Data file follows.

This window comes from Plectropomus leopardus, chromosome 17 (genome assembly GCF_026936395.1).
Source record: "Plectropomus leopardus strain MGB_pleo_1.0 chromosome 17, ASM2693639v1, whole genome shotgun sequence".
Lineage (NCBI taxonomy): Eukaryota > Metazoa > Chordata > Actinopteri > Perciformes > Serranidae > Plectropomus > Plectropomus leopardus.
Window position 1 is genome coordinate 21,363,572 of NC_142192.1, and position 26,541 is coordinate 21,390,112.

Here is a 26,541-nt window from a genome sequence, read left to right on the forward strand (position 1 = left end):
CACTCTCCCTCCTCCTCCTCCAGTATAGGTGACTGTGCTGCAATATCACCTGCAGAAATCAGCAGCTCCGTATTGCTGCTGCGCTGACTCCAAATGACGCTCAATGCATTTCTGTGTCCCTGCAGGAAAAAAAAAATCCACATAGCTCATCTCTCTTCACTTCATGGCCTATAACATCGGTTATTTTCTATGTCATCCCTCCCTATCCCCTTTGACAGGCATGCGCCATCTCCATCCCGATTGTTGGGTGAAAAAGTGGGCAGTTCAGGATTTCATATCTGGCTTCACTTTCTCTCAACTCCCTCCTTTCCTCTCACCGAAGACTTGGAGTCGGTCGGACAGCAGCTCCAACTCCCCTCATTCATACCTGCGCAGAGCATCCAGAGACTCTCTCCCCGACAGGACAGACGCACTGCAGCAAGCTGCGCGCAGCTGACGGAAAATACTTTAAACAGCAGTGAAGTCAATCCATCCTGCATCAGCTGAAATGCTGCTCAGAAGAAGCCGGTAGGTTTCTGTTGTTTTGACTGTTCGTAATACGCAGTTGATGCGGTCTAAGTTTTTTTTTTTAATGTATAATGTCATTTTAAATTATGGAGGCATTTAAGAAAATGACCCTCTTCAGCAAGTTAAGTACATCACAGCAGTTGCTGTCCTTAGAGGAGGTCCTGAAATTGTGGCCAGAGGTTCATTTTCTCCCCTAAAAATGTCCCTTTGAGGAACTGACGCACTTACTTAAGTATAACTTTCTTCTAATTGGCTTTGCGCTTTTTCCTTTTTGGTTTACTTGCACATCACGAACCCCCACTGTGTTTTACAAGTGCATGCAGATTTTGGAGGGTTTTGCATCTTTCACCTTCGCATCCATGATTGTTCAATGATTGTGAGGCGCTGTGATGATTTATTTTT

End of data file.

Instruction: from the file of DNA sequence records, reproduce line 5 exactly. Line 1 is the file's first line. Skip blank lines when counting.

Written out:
Here is a 26,541-nt window from a genome sequence, read left to right on the forward strand (position 1 = left end):